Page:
Tuesday, July 10, 2007

Blast from the Past: Diakatana team to develop Windows 2004

I was going over the web logs for my site, and found a lot of people were STILL trying to load an old gag piece I wrote back in 2001 entitled "Diakatana team to develop Windows 2004." I decided to dig up an archive of the file and put it back on my web site.

This was written back when Windows 2000 was still fresh. XP was still called "Whistler" and most Windows fans were hoping Whistler would be as major an improvement over 2000 as 2000 was over 98se or NT. No one really liked to think about Windows ME, and the massive disappointment of Vista's "Same old with higher specifications" was over half a decade in the future.

Notice the gag "No one would need this for JUST the OS" system specifications I used for the 2001 article:

"5 gigs of hard drive space, 1 gig of RAM and a 3.0 Ghz CPU"

While this isn't far off from the actual hardware requirements for Windows Vista, the article was written in 2001, when 1 Ghz chips were just hitting the market and DDR SDRAM was selling at $90 for 64MBytes, the minimum amount of RAM needed for Windows 2000 Professional. W2K Server only cranked it up to 256 Megs.

Most of the humor comes from the frustrating nature of Diakatana itself, particularly as it had been in development for YEARS and had switched core engines at least once.

Diakatana team to develop Windows 2004

Steve Balmer announced at a press conference Tuesday, that John Romero, lead developer off ION Storm's hit video game Diakatana, has been hired by Microsoft to work on the new NT 6.0 er- Windows 2004 OS.

"We were looking for someone who could take the DirectX graphics engine and mold it into something new," Balmer told reporters. "John's work on Diakatana showed us he had the stuff of a true Microsoft programmer."

One reporter asked, "Didn't he just take someone else's code, hype it up for years, release it late and over budget, and cram it full of 'features' that no one wanted but couldn't be disabled?"

"Exactly," Balmer replied. "The stuff of a true Microsoft programmer."

Balmer then turned the press conference over to Romero.

"We're very excited about this new project," Romero said. "I've got my entire development team from Diakatana working with me, at least the ones who stayed with ION until we shipped. KillCreek will be designing the new interfaces and menu systems between Playboy shoots, and I'll be working on code stability. The best part is, since every product Microsoft makes is now integrated into the OS, we'll be influencing the entire product line."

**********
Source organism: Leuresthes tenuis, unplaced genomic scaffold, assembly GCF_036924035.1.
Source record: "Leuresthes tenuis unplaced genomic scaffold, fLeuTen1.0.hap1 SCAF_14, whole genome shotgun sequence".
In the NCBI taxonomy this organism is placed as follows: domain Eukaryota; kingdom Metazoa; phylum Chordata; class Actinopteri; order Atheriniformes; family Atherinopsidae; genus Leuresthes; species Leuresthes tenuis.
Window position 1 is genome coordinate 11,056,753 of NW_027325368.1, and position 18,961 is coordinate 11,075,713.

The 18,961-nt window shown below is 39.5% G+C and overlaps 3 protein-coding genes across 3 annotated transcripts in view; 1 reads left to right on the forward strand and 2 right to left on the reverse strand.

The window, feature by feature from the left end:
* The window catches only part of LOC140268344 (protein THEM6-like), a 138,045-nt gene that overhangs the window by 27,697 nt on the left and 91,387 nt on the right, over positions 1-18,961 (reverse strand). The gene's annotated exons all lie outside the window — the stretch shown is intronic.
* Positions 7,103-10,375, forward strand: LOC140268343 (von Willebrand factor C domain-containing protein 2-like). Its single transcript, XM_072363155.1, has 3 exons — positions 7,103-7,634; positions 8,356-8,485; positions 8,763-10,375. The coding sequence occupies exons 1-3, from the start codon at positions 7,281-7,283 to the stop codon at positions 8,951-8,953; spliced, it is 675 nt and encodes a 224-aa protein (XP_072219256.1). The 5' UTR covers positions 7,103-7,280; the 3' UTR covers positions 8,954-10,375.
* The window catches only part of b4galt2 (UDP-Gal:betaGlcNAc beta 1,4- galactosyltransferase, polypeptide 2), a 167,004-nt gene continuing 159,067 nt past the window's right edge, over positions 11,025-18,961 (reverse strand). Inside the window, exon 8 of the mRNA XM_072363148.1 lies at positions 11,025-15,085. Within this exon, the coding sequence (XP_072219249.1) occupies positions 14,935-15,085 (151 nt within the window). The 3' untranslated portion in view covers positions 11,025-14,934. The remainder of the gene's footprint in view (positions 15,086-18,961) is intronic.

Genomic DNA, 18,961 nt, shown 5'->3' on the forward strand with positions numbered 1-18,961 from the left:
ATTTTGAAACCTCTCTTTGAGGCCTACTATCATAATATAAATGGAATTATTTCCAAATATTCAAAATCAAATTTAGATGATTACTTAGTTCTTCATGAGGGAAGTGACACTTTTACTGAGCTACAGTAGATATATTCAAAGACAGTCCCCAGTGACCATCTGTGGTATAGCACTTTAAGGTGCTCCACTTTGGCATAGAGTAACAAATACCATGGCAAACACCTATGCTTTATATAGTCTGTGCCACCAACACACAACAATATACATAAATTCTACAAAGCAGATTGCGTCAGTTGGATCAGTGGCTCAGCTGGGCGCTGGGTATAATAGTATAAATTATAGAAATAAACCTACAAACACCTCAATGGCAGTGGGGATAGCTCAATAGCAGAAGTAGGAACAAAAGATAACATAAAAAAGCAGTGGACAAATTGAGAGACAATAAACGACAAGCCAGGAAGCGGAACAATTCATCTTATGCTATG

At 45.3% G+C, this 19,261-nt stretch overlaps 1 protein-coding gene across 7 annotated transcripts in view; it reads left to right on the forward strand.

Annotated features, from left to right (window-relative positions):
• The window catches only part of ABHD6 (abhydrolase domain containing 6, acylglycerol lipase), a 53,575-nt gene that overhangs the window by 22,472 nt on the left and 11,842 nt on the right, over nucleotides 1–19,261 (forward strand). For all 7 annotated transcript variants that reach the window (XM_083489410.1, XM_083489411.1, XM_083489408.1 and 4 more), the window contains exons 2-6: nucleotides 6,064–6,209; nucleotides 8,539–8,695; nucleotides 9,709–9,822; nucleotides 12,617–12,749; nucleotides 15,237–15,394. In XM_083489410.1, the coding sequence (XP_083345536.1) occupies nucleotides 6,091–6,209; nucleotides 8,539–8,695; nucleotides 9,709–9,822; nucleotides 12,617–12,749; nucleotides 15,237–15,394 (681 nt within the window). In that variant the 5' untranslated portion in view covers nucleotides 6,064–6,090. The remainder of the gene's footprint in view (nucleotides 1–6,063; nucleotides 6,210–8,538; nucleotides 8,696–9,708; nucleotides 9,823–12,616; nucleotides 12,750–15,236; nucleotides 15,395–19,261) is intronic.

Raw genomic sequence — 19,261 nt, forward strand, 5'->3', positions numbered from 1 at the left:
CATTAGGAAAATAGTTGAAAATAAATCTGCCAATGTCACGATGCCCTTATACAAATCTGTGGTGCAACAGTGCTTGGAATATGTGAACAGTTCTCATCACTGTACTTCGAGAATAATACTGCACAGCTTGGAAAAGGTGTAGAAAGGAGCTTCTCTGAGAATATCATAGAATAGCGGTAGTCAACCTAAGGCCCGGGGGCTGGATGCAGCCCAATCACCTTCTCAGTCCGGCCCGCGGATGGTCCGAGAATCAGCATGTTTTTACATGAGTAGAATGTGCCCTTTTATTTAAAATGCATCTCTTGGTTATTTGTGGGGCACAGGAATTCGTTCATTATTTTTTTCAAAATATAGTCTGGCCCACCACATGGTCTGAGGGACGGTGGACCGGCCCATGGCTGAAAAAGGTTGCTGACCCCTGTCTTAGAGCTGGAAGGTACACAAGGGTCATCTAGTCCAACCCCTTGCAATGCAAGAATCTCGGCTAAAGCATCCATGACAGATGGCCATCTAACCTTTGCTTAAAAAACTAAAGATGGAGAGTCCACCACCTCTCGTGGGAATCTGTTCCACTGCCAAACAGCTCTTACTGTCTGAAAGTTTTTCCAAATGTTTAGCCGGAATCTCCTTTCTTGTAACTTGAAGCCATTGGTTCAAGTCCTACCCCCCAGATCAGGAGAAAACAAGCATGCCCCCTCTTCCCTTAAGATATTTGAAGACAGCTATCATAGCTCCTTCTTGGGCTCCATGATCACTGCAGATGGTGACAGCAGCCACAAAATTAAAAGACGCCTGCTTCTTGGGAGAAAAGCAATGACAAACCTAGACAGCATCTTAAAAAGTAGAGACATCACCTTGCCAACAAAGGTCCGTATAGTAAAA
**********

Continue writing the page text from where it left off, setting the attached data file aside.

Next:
"As everyone knows, the Microsoft Assistant introduced with Office 97 will be integrated into the Operating Systems itself. We've added Superfly Johnson from Diakatana as the default agent, but 'Clippy' the paperclip will still be available as an instillation option. We're even integrating the AI components from Diakatana into the Operating system. Superfly will help you find the 'save jems' necessary to write your Word and Excel documents to disk, as well as narrating help files in long cut scenes where he and Clippy read off every possible solution whenever the AI thinks you need assistance."

"We're ditching the command prompt completely, but all remote administration will be possible from any Windows 2004 or X-Box with a DSL or faster Internet connection. Passwords are a thing of the past, and will be replaced with puzzles where you have to find the 'passkey' that matches the server you want to access."

"What do you expect the system requirements to be?" asked an interviewer from NewsForge.

"The base OS install will need about 5 gigs of hard drive space, 1 gig of RAM and a 3.0 Gh CPU. We're working with Nvidea to develop 3D graphics cards that will meet our specifications. Today's cards don't even have the power to display the planned menu animations and startup screens, let alone the full screen video necessary for actually launching an application. Naturally, the hard drive space requirement will be reduced slightly if you select the 'Run from CD' option. Of course, doing that means you'll have to have the CD in your computer at all times if you want to run the operating system, even if you select a 'full install.'"

"What kind of new security features will be available in Windows 2004?" Asked a nervous looking Peter Norton.

"Glad you asked," Romero said. "All viruses and intruders will be represented as dangerous mechanical frogs that are the exact same color as the background. You, Superfly and Clippy will hunt them down with a variety of weapons including the WinRocketLauncher and the WinReallyBigSword."

"Will you be able to disable any of these new features?" Asked a reported from Windows Magazine.

"Why would you want to do that?" Romero replied.

Waving off further questions, Romero finished the press conference with a bold challenge. "Ever since Microsoft invented the graphical interface, Windows has been the OS that looked the best, and that edge will be maintained at all costs. Microsoft will always be the best looking Operating System with the most bells and whistles in the interface." Romero paused for dramatic effect and said, "Windows 2004 will be a real Linux killer!"

The Microsoft drones in attendance gave Romero a standing ovation, lead by Balmer himself.

After the conference, Peter Norton announced that the Norton Utilities for Windows 2004 will include, "A laser scope and infra-red sights to help you find those blasted robotic frogs, a special mod pack to enhance your aim and an Internet multiplayer patch so your friends can help you hunt down the viruses on your system."

Linus was unavailable for comment on the "Linux Killer" comment, as he still laughing when this article went to print.

Aug 13, 2001

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